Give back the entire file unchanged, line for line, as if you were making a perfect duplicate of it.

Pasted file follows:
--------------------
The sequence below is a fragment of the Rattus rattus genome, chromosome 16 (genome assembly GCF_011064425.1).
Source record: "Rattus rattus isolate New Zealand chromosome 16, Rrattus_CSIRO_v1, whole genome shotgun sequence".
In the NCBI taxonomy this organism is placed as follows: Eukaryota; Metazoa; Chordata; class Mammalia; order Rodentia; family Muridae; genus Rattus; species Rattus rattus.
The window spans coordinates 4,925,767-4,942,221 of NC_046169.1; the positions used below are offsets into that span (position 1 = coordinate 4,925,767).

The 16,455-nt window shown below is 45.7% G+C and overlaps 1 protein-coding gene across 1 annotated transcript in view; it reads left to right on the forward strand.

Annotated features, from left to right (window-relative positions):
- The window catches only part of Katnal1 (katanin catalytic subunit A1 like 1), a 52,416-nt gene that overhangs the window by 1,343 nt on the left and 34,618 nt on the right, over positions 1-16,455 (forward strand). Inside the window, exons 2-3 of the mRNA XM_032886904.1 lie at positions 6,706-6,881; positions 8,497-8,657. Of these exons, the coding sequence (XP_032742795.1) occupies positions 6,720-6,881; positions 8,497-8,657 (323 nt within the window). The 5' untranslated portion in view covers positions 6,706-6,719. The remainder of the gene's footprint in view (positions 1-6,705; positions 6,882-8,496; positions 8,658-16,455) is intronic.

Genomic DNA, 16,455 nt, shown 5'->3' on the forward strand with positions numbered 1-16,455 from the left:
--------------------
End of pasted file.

The sequence below is a fragment of the Rattus rattus genome, chromosome 16 (genome assembly GCF_011064425.1).
Source record: "Rattus rattus isolate New Zealand chromosome 16, Rrattus_CSIRO_v1, whole genome shotgun sequence".
In the NCBI taxonomy this organism is placed as follows: Eukaryota; Metazoa; Chordata; class Mammalia; order Rodentia; family Muridae; genus Rattus; species Rattus rattus.
The window spans coordinates 4,925,767-4,942,221 of NC_046169.1; the positions used below are offsets into that span (position 1 = coordinate 4,925,767).

The 16,455-nt window shown below is 45.7% G+C and overlaps 1 protein-coding gene across 1 annotated transcript in view; it reads left to right on the forward strand.

Annotated features, from left to right (window-relative positions):
- The window catches only part of Katnal1 (katanin catalytic subunit A1 like 1), a 52,416-nt gene that overhangs the window by 1,343 nt on the left and 34,618 nt on the right, over positions 1-16,455 (forward strand). Inside the window, exons 2-3 of the mRNA XM_032886904.1 lie at positions 6,706-6,881; positions 8,497-8,657. Of these exons, the coding sequence (XP_032742795.1) occupies positions 6,720-6,881; positions 8,497-8,657 (323 nt within the window). The 5' untranslated portion in view covers positions 6,706-6,719. The remainder of the gene's footprint in view (positions 1-6,705; positions 6,882-8,496; positions 8,658-16,455) is intronic.

Genomic DNA, 16,455 nt, shown 5'->3' on the forward strand with positions numbered 1-16,455 from the left: